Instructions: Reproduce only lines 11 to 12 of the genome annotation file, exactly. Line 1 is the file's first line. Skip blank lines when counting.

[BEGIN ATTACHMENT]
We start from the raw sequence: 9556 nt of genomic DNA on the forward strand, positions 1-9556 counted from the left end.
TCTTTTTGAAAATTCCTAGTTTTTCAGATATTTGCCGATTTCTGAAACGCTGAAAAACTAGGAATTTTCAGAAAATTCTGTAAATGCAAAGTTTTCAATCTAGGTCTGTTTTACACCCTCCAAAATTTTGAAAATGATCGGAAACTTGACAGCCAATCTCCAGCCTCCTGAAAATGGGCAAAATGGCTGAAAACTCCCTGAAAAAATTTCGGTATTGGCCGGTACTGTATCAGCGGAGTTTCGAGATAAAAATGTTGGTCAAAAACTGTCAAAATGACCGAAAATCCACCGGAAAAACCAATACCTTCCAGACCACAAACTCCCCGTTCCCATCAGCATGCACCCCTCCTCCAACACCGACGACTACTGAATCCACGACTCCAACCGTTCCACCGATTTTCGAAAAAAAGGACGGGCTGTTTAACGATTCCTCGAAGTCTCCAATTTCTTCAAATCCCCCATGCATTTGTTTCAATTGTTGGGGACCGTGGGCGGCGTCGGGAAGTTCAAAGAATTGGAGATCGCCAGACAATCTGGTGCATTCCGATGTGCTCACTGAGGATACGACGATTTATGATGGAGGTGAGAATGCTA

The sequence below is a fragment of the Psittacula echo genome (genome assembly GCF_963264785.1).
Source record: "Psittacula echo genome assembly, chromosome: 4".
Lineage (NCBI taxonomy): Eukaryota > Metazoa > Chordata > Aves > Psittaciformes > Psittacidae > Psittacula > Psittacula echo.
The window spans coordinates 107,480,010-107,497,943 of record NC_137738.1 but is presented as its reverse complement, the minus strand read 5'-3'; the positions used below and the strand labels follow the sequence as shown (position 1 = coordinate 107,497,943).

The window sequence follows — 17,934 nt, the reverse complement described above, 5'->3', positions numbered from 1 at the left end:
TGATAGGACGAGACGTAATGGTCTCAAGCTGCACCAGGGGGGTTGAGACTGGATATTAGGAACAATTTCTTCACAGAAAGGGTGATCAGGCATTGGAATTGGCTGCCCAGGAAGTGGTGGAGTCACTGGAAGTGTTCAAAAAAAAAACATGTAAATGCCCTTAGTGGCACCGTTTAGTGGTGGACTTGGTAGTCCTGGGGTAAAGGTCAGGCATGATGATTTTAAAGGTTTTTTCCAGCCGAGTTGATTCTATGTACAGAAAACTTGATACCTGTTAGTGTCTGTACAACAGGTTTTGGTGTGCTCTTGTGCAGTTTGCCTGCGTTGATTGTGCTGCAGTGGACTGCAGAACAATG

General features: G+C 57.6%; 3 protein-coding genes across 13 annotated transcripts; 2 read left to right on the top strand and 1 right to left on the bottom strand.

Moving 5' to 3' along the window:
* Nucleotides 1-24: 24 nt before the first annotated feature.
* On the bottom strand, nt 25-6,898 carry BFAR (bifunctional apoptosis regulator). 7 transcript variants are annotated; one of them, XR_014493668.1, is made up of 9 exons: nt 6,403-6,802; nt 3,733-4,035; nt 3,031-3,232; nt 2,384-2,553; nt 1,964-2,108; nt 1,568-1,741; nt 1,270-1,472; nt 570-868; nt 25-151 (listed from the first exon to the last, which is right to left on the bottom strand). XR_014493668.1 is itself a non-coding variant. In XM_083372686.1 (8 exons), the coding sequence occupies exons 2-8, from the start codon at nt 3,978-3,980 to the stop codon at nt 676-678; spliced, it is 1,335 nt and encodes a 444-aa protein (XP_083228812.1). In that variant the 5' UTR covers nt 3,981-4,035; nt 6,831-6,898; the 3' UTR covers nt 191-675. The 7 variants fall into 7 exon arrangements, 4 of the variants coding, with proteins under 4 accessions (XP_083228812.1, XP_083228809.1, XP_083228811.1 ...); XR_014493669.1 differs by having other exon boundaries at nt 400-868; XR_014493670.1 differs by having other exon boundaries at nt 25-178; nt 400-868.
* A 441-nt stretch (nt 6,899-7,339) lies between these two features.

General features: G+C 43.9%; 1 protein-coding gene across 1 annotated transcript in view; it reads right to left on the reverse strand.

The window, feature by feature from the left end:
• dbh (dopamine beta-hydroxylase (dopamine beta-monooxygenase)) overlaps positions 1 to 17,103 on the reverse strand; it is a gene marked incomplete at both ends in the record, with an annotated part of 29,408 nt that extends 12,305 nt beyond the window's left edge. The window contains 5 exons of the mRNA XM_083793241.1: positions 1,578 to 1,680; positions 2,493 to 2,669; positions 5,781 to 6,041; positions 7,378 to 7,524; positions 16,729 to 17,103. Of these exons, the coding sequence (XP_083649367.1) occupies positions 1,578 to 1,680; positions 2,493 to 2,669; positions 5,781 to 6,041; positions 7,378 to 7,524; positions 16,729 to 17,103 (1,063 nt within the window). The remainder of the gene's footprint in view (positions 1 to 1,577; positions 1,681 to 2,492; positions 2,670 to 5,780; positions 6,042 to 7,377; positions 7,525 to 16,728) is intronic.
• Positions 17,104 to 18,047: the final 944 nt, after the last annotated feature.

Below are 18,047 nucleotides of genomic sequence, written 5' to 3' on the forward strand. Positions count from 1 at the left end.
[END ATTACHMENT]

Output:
* Nucleotides 1-24: 24 nt before the first annotated feature.
* On the bottom strand, nt 25-6,898 carry BFAR (bifunctional apoptosis regulator). 7 transcript variants are annotated; one of them, XR_014493668.1, is made up of 9 exons: nt 6,403-6,802; nt 3,733-4,035; nt 3,031-3,232; nt 2,384-2,553; nt 1,964-2,108; nt 1,568-1,741; nt 1,270-1,472; nt 570-868; nt 25-151 (listed from the first exon to the last, which is right to left on the bottom strand). XR_014493668.1 is itself a non-coding variant. In XM_083372686.1 (8 exons), the coding sequence occupies exons 2-8, from the start codon at nt 3,978-3,980 to the stop codon at nt 676-678; spliced, it is 1,335 nt and encodes a 444-aa protein (XP_083228812.1). In that variant the 5' UTR covers nt 3,981-4,035; nt 6,831-6,898; the 3' UTR covers nt 191-675. The 7 variants fall into 7 exon arrangements, 4 of the variants coding, with proteins under 4 accessions (XP_083228812.1, XP_083228809.1, XP_083228811.1 ...); XR_014493669.1 differs by having other exon boundaries at nt 400-868; XR_014493670.1 differs by having other exon boundaries at nt 25-178; nt 400-868.